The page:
Older intersections in downtown areas developed before the boom in automobile use often feature sharp curb return radii at intersections and driveways. This forces drivers to slow down considerably before making turns; the reduced speed gives pedestrians and drivers more time to see one another and reduces drivers' stopping distance. The geometry of older downtown streets also limit the crossing distance between curbs on each side of the street and thus limits the amount of time pedestrians are exposed to traffic in the intersection.

Newer intersections, especially those in suburban areas, often feature wide, sweeping turn radii that allow vehicles to turn at high speeds, and more, wider lanes of traffic. Often channelized turn lanes are provided to continuously move traffic across all legs of the intersection at all times. Often no crosswalks are painted, and drivers stop vehicles past the point where pedestrians need to cross. These intersections are often challenging, frightening, and dangerous to cross on foot, especially at night.

Suburban roads often lack basic safety measures designed to prevent car-pedestrian collisions even though the vehicle speeds in these areas are more likely to generate fatalities when pedestrians  are struck. As suburban development expands, more of the destinations that are important to pedestrians appear on these wide, high-speed suburban roads.

Tighter curb return radii, marked crosswalks, advance stop lines, and better lighting make intersections safer for people on foot.

Pedestrians must cross a minimum of five lanes at this suburban intersection between two shopping centers and two professional centers. No crosswalks are marked to establish proper paths for pedestrians; pedestrians either climb over flowers in the median and walk between cars or venture out to the widest portion of the intersection at the front of the vehicle queue where some drivers are turning right on red. No pedestrian signals or detectors are present to assist with the signal timing required to cross safely.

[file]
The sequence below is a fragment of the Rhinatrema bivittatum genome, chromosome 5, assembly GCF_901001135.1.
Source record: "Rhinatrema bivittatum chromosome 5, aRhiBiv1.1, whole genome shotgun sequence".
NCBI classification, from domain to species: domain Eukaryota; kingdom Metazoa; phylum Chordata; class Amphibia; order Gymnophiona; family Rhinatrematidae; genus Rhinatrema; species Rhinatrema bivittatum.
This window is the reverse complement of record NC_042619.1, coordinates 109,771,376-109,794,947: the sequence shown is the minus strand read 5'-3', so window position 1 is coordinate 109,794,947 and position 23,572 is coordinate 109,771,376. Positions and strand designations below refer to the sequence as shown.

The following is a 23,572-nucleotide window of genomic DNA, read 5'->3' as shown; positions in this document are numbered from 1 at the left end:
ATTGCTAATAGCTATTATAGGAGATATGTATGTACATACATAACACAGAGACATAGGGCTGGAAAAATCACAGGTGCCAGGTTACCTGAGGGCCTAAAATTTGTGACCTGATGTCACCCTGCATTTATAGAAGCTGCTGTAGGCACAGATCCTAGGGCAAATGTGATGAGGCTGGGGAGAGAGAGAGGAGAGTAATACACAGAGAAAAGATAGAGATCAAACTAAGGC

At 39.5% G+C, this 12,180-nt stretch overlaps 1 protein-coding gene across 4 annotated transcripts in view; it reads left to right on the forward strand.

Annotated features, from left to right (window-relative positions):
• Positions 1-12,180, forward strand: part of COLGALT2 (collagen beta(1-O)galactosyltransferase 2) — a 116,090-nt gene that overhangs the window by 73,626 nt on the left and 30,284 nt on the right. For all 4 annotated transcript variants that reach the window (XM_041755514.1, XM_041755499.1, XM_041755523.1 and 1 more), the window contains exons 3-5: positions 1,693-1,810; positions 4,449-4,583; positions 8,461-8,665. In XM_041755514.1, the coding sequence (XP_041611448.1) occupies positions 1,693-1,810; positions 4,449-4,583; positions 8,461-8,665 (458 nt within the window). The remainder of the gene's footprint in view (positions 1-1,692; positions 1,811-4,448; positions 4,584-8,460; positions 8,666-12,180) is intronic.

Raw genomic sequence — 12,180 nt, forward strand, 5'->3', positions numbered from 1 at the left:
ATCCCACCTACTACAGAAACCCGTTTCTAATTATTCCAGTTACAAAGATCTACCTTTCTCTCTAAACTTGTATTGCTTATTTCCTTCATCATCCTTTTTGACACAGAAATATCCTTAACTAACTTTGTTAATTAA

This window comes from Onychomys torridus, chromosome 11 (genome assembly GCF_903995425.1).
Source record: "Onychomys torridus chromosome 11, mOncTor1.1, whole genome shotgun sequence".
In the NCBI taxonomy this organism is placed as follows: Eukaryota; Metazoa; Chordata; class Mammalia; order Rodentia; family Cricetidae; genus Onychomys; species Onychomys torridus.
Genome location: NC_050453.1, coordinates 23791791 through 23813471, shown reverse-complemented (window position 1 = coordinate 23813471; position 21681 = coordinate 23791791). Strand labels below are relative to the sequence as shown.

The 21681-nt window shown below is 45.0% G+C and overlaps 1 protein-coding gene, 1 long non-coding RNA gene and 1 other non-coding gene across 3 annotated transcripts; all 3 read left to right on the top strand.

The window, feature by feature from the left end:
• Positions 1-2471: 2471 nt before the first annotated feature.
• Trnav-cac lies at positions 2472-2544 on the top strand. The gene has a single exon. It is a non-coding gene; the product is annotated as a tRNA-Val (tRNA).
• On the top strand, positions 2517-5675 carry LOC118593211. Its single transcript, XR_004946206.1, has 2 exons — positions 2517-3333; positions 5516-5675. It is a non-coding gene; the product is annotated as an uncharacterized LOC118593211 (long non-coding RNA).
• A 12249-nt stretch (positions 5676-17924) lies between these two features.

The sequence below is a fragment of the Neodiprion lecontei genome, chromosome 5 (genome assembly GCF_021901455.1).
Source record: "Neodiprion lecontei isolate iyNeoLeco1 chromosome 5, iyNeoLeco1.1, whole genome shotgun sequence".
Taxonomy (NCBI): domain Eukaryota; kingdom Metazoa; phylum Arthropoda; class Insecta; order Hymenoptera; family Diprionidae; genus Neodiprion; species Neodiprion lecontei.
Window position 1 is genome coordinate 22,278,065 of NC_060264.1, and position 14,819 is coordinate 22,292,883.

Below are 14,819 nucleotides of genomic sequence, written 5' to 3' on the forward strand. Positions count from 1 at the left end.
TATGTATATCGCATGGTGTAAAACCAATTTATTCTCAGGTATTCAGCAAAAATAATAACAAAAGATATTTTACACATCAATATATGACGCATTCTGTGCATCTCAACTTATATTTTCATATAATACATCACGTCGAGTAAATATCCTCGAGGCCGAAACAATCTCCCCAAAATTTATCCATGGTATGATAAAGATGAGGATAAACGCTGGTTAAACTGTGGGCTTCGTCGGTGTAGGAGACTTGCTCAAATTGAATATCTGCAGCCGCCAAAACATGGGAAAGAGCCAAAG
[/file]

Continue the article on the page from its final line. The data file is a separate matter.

At this intersection pedestrian crossing locations are clearly marked; turning speeds and crossing distances are limited by the curb radii.

Signals
In principle, traffic signals should make it clear when it is safe for pedestrians to cross. Unfortunately, many traffic signals at wide intersections do not provide enough time for pedestrians to complete crossing the street before conflicting traffic movements begin. At wide intersections pedestrian detectors/buttons should be used to increase signal time when needed.  Ped-head signals tell pedestrians when it is safe to cross and when it is not.

Mid-Block Crossings
Pedestrians cross streets mid-block where intersection spacing is long. If intersections are wide and fast with added turn lanes, it is often safer to cross mid-block during traffic gaps than at the intersections. Raised center medians and refuge islands make mid-block crossings much safer and more convenient.

Raised center medians reduce car-pedestrian crash rates in half where pedestrians cross mid-block, while making crossing easier at the same time.

A mid-block median refuge island on a four-lane road